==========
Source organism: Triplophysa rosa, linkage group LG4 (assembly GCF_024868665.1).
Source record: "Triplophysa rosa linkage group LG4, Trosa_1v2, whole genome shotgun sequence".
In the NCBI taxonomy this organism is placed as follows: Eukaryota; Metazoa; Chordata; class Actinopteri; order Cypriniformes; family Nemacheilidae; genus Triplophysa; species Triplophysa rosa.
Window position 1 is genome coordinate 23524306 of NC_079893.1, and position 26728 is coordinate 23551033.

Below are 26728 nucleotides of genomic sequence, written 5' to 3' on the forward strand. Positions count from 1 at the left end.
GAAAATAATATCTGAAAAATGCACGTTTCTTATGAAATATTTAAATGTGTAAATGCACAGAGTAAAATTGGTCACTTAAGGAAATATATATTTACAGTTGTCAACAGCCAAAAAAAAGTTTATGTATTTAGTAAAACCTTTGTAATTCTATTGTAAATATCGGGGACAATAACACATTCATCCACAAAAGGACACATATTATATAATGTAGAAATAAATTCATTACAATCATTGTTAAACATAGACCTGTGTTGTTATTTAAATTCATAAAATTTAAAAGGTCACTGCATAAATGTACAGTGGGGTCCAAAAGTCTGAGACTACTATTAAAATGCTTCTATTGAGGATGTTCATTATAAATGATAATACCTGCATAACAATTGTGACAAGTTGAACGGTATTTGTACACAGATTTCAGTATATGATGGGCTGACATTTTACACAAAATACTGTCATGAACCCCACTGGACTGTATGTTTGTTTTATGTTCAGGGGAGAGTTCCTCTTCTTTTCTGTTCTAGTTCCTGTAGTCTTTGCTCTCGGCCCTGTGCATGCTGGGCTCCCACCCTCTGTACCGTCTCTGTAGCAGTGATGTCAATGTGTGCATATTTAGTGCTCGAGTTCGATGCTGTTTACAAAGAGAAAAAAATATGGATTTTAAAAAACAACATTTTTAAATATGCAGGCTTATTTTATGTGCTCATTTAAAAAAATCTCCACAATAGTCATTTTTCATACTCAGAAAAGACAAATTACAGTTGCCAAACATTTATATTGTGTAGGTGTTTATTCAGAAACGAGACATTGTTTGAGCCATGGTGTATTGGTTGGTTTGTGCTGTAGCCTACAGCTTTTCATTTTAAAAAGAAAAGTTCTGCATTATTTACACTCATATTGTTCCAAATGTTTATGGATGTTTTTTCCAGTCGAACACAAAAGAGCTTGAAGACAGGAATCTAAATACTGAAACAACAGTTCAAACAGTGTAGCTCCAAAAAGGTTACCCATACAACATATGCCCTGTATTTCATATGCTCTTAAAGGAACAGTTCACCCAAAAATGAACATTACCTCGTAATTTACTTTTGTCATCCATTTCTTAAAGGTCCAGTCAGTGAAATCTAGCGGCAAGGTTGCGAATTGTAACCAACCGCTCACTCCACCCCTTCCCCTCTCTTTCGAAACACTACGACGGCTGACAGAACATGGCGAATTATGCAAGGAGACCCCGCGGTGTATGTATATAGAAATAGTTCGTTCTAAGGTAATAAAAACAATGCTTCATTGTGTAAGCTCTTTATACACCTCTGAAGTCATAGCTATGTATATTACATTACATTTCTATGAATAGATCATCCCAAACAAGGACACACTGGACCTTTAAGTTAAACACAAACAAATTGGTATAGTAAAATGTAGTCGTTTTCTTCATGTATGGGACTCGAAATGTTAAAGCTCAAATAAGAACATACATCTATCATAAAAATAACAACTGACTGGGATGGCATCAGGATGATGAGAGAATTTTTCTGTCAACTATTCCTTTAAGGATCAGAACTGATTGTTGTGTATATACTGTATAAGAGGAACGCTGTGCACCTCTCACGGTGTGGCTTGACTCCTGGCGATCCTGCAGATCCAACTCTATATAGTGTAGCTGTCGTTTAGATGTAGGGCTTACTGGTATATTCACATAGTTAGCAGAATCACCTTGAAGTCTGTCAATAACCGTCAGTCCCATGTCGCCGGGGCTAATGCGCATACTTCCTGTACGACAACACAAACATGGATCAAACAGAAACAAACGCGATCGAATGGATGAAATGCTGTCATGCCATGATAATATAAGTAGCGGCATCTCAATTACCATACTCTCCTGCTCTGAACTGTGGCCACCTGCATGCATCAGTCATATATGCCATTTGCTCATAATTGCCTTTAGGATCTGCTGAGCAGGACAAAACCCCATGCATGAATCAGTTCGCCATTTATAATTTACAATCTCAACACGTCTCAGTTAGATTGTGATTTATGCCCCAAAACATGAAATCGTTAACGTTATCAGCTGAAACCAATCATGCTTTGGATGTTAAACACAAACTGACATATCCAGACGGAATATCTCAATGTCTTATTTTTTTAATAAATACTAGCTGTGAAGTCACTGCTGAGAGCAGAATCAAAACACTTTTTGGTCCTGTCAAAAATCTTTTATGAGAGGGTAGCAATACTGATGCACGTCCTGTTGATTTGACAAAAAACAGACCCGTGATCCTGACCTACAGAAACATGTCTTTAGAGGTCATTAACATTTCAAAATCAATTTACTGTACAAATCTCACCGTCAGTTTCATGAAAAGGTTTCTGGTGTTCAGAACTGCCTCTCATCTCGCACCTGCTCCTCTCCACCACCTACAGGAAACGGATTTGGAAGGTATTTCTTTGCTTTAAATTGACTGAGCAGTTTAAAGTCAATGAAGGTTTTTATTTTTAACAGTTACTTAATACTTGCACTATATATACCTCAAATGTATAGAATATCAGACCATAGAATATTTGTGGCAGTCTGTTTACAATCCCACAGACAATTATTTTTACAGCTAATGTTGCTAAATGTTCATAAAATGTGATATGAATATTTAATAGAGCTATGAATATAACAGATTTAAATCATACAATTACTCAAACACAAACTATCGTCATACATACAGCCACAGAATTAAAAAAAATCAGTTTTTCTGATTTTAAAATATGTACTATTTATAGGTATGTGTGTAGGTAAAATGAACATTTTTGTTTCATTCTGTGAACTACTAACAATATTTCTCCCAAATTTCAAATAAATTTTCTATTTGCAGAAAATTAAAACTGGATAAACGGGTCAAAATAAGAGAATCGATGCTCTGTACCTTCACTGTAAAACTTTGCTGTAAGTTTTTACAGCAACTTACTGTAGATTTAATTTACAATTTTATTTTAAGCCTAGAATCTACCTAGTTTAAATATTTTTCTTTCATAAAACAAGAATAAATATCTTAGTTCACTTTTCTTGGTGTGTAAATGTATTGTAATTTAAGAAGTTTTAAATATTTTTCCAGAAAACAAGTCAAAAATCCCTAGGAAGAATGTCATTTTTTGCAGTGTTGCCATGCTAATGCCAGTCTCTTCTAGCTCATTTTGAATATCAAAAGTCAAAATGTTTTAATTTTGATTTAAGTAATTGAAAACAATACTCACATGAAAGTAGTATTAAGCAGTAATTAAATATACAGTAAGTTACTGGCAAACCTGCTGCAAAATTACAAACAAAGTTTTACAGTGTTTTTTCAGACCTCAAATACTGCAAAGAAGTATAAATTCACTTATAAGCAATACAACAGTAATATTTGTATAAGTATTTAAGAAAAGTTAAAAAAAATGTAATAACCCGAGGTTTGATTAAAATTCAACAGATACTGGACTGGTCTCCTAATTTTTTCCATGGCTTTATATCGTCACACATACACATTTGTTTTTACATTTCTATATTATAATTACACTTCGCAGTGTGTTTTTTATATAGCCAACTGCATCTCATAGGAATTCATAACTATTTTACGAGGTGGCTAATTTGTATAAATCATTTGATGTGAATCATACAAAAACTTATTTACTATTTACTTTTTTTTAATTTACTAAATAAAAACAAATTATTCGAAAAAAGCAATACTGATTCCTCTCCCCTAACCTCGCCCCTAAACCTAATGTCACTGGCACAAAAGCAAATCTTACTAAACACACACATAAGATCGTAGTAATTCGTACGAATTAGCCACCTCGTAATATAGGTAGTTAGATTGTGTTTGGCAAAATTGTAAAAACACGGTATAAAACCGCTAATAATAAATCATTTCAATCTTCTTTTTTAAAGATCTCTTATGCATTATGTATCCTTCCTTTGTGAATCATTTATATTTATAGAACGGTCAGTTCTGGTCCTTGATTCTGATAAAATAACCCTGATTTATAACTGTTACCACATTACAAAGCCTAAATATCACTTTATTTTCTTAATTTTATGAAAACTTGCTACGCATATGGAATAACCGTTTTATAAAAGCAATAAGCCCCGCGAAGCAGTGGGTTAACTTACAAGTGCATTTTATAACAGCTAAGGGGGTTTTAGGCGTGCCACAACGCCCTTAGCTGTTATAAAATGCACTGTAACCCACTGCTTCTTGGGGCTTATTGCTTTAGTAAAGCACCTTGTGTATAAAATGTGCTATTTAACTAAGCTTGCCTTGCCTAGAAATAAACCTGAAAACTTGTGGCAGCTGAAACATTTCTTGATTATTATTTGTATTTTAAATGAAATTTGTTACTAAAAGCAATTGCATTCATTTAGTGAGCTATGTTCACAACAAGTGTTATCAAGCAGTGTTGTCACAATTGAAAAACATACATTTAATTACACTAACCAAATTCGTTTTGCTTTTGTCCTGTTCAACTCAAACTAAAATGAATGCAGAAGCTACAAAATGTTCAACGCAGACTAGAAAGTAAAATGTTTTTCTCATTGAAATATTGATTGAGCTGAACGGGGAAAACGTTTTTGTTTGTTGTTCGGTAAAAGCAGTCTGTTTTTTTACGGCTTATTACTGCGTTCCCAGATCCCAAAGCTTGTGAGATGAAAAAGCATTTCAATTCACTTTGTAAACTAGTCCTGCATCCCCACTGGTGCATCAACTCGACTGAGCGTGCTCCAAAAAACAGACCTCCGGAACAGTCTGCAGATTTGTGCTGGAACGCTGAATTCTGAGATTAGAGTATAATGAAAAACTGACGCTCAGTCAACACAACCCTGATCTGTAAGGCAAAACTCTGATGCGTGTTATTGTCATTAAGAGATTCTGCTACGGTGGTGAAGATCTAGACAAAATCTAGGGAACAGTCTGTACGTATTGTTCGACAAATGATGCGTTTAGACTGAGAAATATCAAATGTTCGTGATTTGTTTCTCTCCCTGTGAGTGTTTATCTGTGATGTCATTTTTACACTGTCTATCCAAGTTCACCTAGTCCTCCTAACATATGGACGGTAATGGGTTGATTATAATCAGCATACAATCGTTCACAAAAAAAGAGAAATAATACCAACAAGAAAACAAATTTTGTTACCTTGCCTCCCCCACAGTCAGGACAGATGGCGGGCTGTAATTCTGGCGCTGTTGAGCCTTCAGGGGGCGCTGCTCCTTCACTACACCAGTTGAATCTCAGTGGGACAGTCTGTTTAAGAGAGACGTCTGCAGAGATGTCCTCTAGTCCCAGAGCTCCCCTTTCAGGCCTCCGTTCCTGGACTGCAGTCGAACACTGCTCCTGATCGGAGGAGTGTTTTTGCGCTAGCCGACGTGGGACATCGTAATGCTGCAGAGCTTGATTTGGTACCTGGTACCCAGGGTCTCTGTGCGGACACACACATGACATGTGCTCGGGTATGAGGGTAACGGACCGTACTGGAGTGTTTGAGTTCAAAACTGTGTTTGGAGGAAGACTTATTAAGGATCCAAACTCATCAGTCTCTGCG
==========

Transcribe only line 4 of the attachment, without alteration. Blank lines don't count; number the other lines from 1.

Window position 1 is genome coordinate 23524306 of NC_079893.1, and position 26728 is coordinate 23551033.